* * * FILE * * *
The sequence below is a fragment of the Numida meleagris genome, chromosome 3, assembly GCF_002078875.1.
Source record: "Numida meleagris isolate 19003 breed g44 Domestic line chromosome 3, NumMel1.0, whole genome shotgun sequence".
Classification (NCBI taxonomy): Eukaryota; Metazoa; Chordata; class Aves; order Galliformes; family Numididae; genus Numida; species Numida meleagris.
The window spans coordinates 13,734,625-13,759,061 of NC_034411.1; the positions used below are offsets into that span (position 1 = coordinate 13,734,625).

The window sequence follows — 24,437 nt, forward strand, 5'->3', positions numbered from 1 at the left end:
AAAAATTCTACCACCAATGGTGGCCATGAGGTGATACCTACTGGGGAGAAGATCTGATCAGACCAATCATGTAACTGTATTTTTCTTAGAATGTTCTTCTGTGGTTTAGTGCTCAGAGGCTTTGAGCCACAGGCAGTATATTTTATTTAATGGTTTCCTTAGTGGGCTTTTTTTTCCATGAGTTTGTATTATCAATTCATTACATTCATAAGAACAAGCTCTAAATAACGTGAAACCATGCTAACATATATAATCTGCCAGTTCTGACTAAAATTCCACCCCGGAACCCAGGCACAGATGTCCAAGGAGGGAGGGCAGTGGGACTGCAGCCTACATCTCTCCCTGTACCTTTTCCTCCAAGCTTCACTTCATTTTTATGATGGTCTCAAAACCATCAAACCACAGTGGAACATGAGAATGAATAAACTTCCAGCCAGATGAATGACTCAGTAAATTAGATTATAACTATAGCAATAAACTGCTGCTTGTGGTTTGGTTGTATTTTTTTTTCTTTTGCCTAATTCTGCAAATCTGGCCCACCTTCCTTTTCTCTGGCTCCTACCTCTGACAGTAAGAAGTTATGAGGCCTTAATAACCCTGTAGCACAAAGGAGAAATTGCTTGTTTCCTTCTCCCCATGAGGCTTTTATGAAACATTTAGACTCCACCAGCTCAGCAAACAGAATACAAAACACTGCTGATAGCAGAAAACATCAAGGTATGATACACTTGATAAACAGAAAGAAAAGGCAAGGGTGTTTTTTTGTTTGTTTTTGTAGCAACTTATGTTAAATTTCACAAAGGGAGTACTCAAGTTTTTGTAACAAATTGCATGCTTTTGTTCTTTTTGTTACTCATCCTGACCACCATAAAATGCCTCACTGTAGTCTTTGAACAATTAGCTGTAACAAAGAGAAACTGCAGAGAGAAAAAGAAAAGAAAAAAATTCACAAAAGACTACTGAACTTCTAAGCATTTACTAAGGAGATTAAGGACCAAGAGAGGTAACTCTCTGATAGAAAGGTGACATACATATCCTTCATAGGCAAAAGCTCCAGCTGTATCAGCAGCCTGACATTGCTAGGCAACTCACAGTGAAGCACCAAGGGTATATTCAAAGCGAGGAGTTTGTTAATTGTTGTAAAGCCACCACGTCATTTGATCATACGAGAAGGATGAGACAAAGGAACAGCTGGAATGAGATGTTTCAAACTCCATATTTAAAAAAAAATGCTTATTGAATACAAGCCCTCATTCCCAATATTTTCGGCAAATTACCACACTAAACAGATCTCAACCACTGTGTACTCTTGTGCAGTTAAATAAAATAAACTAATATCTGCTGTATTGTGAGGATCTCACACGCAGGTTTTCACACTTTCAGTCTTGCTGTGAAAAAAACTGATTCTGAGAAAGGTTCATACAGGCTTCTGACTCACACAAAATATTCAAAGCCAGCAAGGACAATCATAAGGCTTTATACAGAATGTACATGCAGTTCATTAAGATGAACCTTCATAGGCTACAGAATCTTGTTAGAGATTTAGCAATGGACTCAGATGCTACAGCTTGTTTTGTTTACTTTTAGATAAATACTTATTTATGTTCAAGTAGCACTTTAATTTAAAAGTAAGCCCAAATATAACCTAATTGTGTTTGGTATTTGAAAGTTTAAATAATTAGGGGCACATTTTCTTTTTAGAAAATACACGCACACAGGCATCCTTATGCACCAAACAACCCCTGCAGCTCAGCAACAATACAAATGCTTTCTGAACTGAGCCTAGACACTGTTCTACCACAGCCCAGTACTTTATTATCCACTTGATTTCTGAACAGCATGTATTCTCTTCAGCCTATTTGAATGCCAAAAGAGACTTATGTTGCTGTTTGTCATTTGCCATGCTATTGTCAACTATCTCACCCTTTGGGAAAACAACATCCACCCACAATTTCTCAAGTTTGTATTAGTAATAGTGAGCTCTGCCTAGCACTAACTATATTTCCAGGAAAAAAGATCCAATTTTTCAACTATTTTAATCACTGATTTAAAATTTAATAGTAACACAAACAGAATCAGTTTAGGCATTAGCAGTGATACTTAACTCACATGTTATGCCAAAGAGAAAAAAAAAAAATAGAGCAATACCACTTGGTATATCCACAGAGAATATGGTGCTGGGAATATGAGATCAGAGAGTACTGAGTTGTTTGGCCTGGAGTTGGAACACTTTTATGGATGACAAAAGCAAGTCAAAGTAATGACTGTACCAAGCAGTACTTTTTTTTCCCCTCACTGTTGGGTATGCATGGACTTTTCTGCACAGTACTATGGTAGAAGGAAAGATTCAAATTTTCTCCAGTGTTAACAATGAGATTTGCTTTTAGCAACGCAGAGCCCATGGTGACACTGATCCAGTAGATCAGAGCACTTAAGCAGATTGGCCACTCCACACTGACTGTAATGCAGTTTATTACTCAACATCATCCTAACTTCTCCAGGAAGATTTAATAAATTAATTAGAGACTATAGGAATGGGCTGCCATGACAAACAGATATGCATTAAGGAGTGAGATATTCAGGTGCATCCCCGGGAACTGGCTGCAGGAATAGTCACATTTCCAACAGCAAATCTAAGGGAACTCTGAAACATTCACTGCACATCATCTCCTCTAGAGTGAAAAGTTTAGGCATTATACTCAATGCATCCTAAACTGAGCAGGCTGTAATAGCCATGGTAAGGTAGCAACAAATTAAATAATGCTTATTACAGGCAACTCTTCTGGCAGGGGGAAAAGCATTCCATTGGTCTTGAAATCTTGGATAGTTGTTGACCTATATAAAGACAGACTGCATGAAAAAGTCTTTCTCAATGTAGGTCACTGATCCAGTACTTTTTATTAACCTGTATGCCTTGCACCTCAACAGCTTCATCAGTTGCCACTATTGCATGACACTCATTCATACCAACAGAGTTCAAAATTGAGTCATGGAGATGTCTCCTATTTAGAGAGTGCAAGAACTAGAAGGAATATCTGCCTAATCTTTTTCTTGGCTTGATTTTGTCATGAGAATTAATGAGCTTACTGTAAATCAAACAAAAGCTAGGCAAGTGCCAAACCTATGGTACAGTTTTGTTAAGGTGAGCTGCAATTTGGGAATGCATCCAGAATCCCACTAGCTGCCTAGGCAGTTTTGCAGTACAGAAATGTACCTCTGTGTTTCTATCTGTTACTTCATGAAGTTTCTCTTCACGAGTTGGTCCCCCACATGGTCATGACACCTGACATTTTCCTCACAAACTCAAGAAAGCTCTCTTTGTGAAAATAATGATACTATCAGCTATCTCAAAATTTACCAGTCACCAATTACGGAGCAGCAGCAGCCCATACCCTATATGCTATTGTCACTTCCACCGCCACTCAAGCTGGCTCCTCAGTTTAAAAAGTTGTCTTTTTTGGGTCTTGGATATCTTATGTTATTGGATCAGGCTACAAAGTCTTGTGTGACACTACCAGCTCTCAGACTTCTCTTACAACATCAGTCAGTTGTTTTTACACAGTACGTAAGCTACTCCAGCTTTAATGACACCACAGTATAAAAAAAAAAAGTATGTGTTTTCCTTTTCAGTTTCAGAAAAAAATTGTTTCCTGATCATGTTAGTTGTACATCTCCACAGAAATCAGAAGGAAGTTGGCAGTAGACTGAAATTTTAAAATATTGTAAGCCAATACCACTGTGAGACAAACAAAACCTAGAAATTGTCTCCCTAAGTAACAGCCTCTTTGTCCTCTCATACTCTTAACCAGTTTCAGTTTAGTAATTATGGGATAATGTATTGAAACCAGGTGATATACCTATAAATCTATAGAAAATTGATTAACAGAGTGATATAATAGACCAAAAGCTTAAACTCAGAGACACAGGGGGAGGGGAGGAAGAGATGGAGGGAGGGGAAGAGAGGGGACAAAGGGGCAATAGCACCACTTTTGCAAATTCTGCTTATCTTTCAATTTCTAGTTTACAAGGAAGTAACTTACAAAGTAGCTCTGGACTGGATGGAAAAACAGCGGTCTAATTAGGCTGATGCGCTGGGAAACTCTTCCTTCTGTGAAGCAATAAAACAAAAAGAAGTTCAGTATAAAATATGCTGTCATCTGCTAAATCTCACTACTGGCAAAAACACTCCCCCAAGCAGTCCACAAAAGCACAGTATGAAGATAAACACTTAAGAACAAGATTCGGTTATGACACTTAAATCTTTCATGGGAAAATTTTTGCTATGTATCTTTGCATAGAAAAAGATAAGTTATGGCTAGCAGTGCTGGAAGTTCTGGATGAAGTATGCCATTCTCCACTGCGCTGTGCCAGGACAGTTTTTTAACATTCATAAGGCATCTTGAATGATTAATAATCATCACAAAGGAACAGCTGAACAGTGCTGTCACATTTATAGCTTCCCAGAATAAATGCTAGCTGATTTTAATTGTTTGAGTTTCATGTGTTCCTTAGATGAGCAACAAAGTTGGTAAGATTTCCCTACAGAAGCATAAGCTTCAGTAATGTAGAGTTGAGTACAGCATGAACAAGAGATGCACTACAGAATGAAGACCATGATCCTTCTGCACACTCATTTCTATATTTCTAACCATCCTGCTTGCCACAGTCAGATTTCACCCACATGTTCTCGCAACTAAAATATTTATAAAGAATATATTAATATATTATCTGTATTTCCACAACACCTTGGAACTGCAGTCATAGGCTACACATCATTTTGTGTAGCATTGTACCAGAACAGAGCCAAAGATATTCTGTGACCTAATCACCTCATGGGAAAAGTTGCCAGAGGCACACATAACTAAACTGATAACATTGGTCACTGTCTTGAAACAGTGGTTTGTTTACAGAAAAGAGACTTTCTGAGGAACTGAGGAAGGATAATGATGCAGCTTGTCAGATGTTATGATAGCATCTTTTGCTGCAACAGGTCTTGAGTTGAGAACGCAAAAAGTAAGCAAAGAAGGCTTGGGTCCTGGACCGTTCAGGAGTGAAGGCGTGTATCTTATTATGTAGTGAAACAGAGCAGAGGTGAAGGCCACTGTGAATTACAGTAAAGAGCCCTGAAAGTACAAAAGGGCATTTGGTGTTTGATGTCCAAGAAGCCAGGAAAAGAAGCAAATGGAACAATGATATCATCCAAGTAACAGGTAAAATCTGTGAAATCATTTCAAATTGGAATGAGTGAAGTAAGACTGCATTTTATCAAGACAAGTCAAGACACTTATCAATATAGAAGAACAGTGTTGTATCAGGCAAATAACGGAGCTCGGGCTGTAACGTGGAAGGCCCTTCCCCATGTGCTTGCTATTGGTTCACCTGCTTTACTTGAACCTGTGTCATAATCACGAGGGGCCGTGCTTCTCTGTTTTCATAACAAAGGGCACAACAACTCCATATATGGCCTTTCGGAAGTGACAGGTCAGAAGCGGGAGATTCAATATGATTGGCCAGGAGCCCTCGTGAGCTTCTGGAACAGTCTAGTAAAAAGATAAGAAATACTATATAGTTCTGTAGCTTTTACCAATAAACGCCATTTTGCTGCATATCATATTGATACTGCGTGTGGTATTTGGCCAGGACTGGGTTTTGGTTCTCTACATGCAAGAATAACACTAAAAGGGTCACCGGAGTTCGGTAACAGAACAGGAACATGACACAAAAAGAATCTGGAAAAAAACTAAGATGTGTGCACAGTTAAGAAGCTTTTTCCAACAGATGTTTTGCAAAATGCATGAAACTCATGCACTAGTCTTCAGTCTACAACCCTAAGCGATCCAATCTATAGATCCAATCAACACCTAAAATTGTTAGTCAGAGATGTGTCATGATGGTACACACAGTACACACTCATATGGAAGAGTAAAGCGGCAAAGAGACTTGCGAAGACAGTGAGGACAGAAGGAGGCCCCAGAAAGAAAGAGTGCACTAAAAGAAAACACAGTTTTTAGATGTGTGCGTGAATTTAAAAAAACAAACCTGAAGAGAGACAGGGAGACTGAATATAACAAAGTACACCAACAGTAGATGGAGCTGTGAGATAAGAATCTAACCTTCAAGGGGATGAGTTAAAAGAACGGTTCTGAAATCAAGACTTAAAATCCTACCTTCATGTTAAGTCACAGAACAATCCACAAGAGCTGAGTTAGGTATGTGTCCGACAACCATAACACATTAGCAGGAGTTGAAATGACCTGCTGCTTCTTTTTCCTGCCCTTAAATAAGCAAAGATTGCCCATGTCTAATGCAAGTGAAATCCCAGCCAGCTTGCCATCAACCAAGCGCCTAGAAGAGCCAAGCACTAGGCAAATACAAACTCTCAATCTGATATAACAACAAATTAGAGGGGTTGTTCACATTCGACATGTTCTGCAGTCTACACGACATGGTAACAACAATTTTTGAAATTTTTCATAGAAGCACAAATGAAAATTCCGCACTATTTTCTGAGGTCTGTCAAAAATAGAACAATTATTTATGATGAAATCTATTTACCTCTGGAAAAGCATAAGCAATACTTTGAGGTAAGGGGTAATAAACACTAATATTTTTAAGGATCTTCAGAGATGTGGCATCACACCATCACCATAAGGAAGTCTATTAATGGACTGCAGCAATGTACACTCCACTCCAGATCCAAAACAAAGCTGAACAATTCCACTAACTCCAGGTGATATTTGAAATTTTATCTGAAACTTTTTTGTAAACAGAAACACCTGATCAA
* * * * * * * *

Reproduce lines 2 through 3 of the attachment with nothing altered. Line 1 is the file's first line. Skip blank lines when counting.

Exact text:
Source record: "Numida meleagris isolate 19003 breed g44 Domestic line chromosome 3, NumMel1.0, whole genome shotgun sequence".
Classification (NCBI taxonomy): Eukaryota; Metazoa; Chordata; class Aves; order Galliformes; family Numididae; genus Numida; species Numida meleagris.